While there’s a nice variety of ghosts in this game, I felt as though it wasn’t as challenging as the first game. In the Gamecube game you’d walk into a new room and there’d be a ton of ghosts. In Dark Moon, most rooms barely have any ghosts. If they do it’s only one or two. There are some levels where you get ambushed and it’s a little challenging, but it’s not too often. There definitely could have been more on the ghost front.

I will say this, the final boss and leading up to it was pretty tough. That took me a few tries to do.

graphics-music

For a 3DS game, the graphics were up to par. Luigi had a good amount of facial expressions and there was more variety in the cut scenes. I found myself watching each cut scene carefully as though I would miss something.

The music, as always, was fantastic. I get the main theme stuck in my head. In fact, I’m listening to it on a loop as I write this review. The music was spot on for each area in the game as were the sound effects. Collecting the money was my favorite sound effect… just saying.

replay-value

This is the second time I’ve playing this game and I can definitely see myself going back for more. It’s a fairly short game and despite knowing what happens, there’s a lot to do. You can always go back and try to beat your scores such as time, money, or even gem and Boo collecting.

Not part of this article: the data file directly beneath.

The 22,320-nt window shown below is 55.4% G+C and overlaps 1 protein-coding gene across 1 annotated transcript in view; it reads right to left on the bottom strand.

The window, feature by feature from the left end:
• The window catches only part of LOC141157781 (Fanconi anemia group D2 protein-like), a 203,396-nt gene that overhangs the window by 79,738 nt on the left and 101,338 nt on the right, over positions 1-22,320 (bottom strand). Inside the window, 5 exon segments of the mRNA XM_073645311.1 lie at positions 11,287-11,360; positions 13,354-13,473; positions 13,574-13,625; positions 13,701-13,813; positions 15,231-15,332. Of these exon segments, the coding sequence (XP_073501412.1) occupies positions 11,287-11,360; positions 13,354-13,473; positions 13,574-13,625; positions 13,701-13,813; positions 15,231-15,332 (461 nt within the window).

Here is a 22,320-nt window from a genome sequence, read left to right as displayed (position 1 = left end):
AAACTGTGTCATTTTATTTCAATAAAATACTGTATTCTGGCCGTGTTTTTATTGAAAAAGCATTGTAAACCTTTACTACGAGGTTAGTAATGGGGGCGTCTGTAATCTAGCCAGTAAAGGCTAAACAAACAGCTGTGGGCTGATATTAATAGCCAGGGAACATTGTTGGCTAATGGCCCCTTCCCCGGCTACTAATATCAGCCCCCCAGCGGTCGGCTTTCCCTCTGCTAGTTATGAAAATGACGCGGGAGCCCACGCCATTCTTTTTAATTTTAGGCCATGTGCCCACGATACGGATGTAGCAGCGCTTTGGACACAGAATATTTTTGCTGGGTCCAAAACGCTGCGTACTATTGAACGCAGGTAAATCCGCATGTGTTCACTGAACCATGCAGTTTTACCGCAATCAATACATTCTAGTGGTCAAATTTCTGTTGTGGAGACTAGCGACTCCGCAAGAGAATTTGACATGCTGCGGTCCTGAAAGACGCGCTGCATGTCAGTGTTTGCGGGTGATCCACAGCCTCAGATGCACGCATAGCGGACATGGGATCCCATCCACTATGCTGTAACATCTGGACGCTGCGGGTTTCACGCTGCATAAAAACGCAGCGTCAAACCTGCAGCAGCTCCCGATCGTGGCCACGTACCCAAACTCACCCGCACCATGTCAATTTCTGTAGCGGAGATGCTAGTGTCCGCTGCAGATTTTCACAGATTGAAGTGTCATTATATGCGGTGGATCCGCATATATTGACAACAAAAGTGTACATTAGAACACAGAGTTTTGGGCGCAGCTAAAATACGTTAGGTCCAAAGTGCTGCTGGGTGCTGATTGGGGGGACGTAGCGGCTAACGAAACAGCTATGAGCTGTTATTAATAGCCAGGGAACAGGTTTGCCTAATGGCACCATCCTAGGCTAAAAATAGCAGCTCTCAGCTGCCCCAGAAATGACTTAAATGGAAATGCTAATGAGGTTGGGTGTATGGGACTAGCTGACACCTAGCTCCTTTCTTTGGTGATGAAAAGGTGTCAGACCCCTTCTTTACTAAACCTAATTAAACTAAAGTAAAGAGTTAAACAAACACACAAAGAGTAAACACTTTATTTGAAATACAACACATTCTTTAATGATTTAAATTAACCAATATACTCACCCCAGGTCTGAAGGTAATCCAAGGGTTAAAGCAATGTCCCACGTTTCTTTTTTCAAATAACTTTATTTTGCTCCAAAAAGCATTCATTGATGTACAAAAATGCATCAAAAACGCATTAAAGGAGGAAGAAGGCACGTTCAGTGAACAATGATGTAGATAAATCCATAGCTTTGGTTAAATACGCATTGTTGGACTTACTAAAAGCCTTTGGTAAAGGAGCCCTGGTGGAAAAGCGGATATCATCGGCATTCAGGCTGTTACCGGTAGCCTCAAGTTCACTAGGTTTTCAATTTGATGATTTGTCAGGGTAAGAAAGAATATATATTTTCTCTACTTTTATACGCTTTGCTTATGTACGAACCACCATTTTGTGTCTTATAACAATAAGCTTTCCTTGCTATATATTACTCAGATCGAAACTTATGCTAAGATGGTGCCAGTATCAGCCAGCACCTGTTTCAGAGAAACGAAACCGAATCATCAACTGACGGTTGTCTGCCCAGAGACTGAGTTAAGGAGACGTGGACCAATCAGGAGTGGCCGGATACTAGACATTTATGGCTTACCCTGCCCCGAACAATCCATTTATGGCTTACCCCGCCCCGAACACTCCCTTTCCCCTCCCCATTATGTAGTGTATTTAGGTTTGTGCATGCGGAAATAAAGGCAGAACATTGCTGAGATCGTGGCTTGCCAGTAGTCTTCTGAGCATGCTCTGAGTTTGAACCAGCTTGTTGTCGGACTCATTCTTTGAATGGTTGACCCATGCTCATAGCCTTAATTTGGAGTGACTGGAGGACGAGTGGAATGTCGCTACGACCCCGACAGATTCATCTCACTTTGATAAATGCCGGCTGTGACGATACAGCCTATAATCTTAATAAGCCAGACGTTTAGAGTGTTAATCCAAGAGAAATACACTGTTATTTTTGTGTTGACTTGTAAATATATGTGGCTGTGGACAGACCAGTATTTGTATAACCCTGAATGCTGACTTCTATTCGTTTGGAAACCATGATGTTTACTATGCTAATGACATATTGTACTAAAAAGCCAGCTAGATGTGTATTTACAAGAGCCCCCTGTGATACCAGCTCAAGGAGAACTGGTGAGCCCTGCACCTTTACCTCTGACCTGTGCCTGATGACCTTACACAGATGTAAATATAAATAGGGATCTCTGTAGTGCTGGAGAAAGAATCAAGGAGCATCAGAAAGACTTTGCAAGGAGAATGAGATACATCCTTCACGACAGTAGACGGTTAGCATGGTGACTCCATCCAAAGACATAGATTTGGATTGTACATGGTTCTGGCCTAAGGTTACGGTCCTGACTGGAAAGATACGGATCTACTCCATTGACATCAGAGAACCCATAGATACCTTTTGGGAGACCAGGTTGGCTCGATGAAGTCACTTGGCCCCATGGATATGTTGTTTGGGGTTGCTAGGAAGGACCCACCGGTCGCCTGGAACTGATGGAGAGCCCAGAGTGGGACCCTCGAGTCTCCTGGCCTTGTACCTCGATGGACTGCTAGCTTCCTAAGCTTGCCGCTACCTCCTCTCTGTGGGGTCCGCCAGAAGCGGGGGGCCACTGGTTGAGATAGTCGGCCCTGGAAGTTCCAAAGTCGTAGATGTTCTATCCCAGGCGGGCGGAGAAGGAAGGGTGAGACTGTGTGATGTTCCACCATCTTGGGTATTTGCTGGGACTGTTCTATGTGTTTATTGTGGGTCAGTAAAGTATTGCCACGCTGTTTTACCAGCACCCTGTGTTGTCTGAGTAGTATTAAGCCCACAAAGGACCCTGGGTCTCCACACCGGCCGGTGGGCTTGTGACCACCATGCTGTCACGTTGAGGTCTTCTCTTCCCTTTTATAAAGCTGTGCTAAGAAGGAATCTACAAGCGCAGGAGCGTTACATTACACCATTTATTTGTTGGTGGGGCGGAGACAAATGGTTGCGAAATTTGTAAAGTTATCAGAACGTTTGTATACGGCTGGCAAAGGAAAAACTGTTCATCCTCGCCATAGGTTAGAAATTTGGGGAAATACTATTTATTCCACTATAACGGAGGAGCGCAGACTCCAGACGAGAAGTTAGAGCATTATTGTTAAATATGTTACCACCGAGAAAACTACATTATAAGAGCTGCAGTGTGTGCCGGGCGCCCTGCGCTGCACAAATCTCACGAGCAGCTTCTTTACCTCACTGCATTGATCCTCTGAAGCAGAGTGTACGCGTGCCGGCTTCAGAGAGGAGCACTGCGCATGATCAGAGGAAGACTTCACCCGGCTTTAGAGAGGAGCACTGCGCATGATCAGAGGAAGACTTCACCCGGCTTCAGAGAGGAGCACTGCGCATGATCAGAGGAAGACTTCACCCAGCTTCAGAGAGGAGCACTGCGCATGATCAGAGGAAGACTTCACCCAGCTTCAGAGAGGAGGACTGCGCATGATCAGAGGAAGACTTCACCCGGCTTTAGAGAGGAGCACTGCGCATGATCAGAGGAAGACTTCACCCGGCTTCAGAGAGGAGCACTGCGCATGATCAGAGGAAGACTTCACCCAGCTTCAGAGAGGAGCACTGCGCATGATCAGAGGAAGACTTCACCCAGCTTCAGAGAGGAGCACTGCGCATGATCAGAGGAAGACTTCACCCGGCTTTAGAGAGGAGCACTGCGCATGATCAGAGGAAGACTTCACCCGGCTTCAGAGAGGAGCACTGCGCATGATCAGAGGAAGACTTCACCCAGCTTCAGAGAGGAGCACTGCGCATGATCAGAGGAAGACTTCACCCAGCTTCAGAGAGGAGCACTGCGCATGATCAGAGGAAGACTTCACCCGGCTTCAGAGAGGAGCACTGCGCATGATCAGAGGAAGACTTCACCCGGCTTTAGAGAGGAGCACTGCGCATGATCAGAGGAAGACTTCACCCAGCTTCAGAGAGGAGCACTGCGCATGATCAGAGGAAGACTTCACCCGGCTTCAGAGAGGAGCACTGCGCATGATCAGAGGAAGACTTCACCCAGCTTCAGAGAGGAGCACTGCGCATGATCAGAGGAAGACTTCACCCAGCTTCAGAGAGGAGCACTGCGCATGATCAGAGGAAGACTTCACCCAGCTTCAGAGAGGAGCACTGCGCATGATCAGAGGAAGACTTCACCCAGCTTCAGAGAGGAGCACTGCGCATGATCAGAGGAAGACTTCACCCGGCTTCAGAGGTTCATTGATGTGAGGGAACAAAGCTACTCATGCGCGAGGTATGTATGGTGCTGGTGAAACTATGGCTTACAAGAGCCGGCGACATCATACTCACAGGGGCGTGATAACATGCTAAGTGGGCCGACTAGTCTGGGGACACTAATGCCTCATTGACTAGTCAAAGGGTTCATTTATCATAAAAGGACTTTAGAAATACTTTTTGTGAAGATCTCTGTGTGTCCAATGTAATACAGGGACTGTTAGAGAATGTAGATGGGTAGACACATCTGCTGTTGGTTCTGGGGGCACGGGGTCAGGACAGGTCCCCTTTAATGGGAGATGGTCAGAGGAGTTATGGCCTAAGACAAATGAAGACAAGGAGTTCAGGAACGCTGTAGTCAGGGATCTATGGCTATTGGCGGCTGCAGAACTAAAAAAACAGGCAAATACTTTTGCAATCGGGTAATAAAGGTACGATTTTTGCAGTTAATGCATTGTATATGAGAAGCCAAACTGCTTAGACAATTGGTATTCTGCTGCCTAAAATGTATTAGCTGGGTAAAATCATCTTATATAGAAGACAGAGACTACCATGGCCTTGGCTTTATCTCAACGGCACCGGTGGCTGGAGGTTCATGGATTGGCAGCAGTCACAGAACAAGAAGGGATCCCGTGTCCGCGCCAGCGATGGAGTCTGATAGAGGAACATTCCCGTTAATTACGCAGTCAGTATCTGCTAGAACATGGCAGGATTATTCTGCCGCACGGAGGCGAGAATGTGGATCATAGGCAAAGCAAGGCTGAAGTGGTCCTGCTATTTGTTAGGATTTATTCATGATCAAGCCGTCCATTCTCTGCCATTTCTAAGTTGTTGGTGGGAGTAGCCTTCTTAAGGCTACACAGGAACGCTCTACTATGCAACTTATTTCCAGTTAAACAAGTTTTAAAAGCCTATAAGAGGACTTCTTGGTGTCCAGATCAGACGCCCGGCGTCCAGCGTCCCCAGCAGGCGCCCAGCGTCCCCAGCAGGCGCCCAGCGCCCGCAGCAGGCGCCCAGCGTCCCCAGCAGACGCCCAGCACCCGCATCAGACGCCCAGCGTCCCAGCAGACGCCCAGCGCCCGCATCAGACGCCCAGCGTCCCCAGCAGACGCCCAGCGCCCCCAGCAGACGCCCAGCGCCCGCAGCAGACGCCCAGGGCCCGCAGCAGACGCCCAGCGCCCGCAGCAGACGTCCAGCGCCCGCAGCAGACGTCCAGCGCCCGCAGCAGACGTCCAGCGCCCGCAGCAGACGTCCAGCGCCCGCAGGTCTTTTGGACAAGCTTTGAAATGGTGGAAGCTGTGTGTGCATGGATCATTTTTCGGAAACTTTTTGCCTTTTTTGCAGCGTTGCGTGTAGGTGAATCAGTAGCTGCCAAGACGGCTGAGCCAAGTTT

Luigi’s Mansion: Dark Moon gets…
4 out of 5 lives.

Have you played this game? What did you think? Let us know in the comments! 

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Detective Pikachu

Rachel Mii | DoubleJump.comHappy Tuesday!

A special announcement was made a few days ago and, I don’t know about you guys, but I’m excited!

Detective Pikachu is finally a thing after so many years of Nintendo casting it a few side-glances here and there.

This game for the 3DS will be releasing in late March 2018 and I couldn’t be more excited. I love Pokemon and I love mysteries and detective stories, so I am all for this.

The trailer below makes the game look pretty dramatic and, for a Pokemon game, I believe it will be. We’ll see how well it works.

As for Pikachu’s voice… I’m going to have to get used to it. Pikachu has always had such a high-pitched tone that the voice just doesn’t seem to match his body. Who knows, though? Maybe it’ll wok the more I play the game.

Detective Pikachu is already available for pre-order at Gamestop. I haven’t grabbed a copy yet, but I’m sure I will.

Are you looking forward to Detective Pikachu? Let me know in the comments below!